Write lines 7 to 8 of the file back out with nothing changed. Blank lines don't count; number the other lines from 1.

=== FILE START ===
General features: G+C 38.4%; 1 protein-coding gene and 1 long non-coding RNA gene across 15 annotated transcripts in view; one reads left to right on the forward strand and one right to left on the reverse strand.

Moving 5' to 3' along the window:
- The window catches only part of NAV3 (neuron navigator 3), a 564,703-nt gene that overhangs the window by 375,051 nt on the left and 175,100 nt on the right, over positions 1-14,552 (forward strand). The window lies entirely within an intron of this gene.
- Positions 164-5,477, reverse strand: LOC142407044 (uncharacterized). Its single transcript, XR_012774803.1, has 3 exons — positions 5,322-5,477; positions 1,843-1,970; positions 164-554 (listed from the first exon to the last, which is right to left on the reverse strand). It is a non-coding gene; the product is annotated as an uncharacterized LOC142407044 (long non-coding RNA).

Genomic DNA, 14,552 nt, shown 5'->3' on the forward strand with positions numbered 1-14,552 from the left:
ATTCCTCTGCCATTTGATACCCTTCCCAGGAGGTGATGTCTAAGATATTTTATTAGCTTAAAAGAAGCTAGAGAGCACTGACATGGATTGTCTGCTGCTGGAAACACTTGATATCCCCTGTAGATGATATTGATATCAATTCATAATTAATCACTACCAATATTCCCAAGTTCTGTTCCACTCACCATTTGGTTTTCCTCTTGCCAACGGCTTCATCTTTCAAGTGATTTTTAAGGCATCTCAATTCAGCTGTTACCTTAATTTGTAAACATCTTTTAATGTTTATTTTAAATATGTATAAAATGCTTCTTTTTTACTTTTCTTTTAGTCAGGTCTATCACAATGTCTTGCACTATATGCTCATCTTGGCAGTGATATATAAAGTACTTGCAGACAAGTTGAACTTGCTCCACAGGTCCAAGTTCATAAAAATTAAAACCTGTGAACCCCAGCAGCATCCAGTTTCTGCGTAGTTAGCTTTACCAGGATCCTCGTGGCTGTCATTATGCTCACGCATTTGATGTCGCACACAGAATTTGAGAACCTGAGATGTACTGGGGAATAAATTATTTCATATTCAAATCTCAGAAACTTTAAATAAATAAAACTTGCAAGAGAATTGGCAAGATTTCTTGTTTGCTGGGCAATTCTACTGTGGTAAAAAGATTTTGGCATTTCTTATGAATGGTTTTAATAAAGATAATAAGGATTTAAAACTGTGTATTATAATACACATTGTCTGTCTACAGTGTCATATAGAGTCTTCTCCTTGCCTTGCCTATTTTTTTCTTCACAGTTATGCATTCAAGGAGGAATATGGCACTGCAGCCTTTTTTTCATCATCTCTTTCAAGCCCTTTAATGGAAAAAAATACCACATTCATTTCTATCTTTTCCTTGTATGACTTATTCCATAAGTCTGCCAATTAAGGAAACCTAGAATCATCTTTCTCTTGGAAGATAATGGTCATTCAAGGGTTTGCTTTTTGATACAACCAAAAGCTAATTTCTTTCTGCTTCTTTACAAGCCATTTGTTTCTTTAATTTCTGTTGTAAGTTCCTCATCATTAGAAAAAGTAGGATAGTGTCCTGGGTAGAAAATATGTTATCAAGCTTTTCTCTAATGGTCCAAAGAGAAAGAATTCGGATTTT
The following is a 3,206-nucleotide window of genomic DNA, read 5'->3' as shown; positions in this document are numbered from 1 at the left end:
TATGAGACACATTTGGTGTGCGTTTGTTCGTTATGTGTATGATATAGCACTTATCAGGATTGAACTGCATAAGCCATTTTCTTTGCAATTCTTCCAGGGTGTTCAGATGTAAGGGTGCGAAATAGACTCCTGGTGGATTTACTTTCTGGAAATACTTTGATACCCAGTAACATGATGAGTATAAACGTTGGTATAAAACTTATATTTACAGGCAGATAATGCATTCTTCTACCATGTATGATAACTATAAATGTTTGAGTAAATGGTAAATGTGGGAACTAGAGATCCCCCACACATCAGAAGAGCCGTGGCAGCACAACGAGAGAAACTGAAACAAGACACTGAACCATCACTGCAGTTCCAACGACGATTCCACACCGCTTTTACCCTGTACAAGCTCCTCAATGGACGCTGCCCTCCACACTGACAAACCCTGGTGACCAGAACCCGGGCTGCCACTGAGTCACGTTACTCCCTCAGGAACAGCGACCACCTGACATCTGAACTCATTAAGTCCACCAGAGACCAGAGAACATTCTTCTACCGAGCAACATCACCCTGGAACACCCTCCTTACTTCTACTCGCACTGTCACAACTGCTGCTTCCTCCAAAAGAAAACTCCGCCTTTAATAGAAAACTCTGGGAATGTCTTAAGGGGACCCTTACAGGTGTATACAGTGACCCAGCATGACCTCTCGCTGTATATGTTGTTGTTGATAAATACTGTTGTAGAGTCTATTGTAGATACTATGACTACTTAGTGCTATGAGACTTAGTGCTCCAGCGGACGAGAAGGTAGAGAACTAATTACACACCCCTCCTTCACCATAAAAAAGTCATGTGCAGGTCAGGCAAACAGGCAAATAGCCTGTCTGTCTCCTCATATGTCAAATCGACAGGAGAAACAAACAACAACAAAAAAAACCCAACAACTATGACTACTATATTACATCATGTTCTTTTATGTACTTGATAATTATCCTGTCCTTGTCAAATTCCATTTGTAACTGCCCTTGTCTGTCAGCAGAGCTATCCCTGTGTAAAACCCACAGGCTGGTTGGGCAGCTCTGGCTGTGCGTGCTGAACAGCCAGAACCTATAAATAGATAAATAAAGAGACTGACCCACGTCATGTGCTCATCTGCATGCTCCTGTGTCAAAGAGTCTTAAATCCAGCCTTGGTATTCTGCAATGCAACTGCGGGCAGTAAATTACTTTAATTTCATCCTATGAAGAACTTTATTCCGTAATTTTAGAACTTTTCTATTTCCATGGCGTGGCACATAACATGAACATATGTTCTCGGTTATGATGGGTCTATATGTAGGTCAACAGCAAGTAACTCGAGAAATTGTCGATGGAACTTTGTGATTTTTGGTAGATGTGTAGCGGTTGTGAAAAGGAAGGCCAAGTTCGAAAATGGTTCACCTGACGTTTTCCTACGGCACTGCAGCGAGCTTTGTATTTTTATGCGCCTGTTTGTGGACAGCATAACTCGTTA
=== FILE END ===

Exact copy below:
The following is a 3,206-nucleotide window of genomic DNA, read 5'->3' as shown; positions in this document are numbered from 1 at the left end:
TATGAGACACATTTGGTGTGCGTTTGTTCGTTATGTGTATGATATAGCACTTATCAGGATTGAACTGCATAAGCCATTTTCTTTGCAATTCTTCCAGGGTGTTCAGATGTAAGGGTGCGAAATAGACTCCTGGTGGATTTACTTTCTGGAAATACTTTGATACCCAGTAACATGATGAGTATAAACGTTGGTATAAAACTTATATTTACAGGCAGATAATGCATTCTTCTACCATGTATGATAACTATAAATGTTTGAGTAAATGGTAAATGTGGGAACTAGAGATCCCCCACACATCAGAAGAGCCGTGGCAGCACAACGAGAGAAACTGAAACAAGACACTGAACCATCACTGCAGTTCCAACGACGATTCCACACCGCTTTTACCCTGTACAAGCTCCTCAATGGACGCTGCCCTCCACACTGACAAACCCTGGTGACCAGAACCCGGGCTGCCACTGAGTCACGTTACTCCCTCAGGAACAGCGACCACCTGACATCTGAACTCATTAAGTCCACCAGAGACCAGAGAACATTCTTCTACCGAGCAACATCACCCTGGAACACCCTCCTTACTTCTACTCGCACTGTCACAACTGCTGCTTCCTCCAAAAGAAAACTCCGCCTTTAATAGAAAACTCTGGGAATGTCTTAAGGGGACCCTTACAGGTGTATACAGTGACCCAGCATGACCTCTCGCTGTATATGTTGTTGTTGATAAATACTGTTGTAGAGTCTATTGTAGATACTATGACTACTTAGTGCTATGAGACTTAGTGCTCCAGCGGACGAGAAGGTAGAGAACTAATTACACACCCCTCCTTCACCATAAAAAAGTCATGTGCAGGTCAGGCAAACAGGCAAATAGCCTGTCTGTCTCCTCATATGTCAAATCGACAGGAGAAACAAACAACAACAAAAAAAACCCAACAACTATGACTACTATATTACATCATGTTCTTTTATGTACTTGATAATTATCCTGTCCTTGTCAAATTCCATTTGTAACTGCCCTTGTCTGTCAGCAGAGCTATCCCTGTGTAAAACCCACAGGCTGGTTGGGCAGCTCTGGCTGTGCGTGCTGAACAGCCAGAACCTATAAATAGATAAATAAAGAGACTGACCCACGTCATGTGCTCATCTGCATGCTCCTGTGTCAAAGAGTCTTAAATCCAGCCTTGGTATTCTGCAATGCAACTGCGGGCAGTAAATTACTTTAATTTCATCCTATGAAGAACTTTATTCCGTAATTTTAGAACTTTTCTATTTCCATGGCGTGGCACATAACATGAACATATGTTCTCGGTTATGATGGGTCTATATGTAGGTCAACAGCAAGTAACTCGAGAAATTGTCGATGGAACTTTGTGATTTTTGGTAGATGTGTAGCGGTTGTGAAAAGGAAGGCCAAGTTCGAAAATGGTTCACCTGACGTTTTCCTACGGCACTGCAGCGAGCTTTGTATTTTTATGCGCCTGTTTGTGGACAGCATAACTCGTTA